A year of living Danishly
Chalkmarks ARoS Rainbow

THANKS to those Scandinoir sagas, Sarah Lung jumpers and being voted the happiest place on the planet, Denmark’s appeal has been bursting out of northern Europe like a Viking’s arrow.

It’ll keep us looking upwards in 2017 but it won’t be sophisticated Copenhagen that grabs our attention but arty Aarhus.

This seaside metropolis is hosting the European Capital of Culture jointly with Paphos in Cyprus. It’s also been chosen as the European Region of Gastronomy shared with East Lombardy in Italy and Riga and Gajua in Latvia.

Never before though has one place held both titles in the same year.

From the top of the ARoS Art Museum I suddenly see why it calls itself “the smallest big city”.

While you can walk across the centre in 20 minutes, a lot happens down there. There’s beach, forest and a harbour area. It also has the world’s first open-air museum, Scandivania’s number one shopping hub and a Michelin-listed food scene.

I had followed the sculptures and installations up the spiral staircase at ARoS ending at the top of a spectacular 360° glass rainbow walkway to gaze down at the streets below.

This colourful glass artwork is the signature feature on the Aarhus skyline. It is like a halo over the city, and people glancing up can only see silhouettes behind the tinted-windows. As I look out, I can see centuries of the city’s history as spires, old factories and mills from the city’s industrial past spread from the centre.

It’s a very photogenic university city with no shiny skyscrapers. Only the c12th cathedral – the tallest in Denmark at 315ft – pierces into the sky from the Latin Quarter.

Situated on the eastern coast of Jutland, Aarhus is just over an hour away from the UK.  So it’s easy to make it over for a weekend trip to visit Denmark’s second largest city.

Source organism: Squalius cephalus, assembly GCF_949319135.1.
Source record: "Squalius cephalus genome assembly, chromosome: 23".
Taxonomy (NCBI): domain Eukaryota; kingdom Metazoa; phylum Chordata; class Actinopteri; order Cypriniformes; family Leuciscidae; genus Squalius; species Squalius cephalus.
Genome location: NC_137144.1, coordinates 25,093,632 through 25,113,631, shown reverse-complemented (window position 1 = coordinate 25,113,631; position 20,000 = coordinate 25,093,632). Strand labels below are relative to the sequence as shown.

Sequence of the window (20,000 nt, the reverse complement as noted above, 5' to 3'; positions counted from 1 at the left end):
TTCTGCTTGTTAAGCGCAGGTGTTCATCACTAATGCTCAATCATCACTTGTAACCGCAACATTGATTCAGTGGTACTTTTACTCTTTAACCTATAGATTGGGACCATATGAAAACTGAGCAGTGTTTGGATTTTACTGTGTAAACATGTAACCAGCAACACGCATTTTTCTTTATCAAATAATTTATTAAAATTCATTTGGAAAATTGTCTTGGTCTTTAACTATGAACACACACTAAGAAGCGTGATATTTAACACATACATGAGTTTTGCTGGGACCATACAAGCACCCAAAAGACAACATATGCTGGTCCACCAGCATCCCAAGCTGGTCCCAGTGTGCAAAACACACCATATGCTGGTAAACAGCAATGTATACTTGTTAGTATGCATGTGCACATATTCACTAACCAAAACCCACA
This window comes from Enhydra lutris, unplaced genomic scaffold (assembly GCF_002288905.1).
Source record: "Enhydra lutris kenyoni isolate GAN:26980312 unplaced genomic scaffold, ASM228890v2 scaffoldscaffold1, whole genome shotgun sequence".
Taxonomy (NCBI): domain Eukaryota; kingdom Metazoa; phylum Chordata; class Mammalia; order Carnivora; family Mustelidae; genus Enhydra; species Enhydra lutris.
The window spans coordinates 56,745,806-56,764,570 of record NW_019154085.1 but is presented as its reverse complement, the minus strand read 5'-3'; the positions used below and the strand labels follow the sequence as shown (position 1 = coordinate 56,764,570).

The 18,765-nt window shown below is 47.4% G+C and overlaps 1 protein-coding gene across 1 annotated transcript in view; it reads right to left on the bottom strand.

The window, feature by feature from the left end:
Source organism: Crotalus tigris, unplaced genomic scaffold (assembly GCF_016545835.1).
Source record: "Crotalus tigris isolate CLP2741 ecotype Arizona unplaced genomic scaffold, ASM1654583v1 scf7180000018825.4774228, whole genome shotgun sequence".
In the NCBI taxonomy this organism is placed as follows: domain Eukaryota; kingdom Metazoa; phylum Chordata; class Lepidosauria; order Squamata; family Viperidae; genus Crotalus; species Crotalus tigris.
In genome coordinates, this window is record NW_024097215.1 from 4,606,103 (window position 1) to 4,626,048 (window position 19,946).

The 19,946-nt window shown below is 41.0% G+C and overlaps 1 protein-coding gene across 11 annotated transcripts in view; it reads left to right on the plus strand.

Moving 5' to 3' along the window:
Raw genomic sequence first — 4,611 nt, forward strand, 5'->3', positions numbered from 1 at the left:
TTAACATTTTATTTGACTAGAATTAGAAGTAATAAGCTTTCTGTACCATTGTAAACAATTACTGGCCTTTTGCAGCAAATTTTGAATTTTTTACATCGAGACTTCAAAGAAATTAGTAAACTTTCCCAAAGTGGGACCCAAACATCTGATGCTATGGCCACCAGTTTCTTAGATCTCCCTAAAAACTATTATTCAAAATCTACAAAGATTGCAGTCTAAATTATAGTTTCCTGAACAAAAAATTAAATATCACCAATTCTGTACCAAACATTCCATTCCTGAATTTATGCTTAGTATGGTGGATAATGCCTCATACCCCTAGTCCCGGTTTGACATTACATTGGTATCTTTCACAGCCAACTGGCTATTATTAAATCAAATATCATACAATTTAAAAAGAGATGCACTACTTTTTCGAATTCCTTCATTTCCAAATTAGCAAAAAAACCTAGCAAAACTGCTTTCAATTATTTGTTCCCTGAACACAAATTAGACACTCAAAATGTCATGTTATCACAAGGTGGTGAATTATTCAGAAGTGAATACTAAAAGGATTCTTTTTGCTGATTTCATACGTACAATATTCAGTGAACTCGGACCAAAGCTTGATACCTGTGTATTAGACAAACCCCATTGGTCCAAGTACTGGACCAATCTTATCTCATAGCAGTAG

Vikings would have been causing panic around these parts more than a thousand years ago but today there’s only helmeted cyclists to contend with.

Back down at ground level, my first stop is the newly revamped harbour area which will attract a record number of cruise ships next year.

It was an easy walk across town to the newly built Dokk1 (Dock 1) which will be one of the focus points for the explosion of activities and spectacle events.

When the outside is finished, there’ll be a concert plaza area, swimming pools and a promenade.

I jump out of my skin as a three-ton bronze bell rings out behind me. This eccentric installation sounds out every time a baby is born in the city.

Resisting the temptation to wait for another arrival, I instead head straight into the past to peek inside what could have been the home of the young storyteller Hans Christian Anderson. Another short walk away is Den Gamble By – The Old Town – which re-creates how Danes have lived for more than three centuries with 75 buildings complete with original decorations.

While open-air museums have become regular attractions around the world, this was the first. Opened in 1909, Aarhus got in early on preserving its urban heritage.  It begins on the cobbled streets of a market town from the 1800s filled with small timbered houses and workshops and leads you through to a neighbourhood from 1920s and then into 1970s.

Outside the city centre at Moesgaard Museum I came face to face with an even older attraction – a peat bog man – a corpse from more than 2,000 years ago.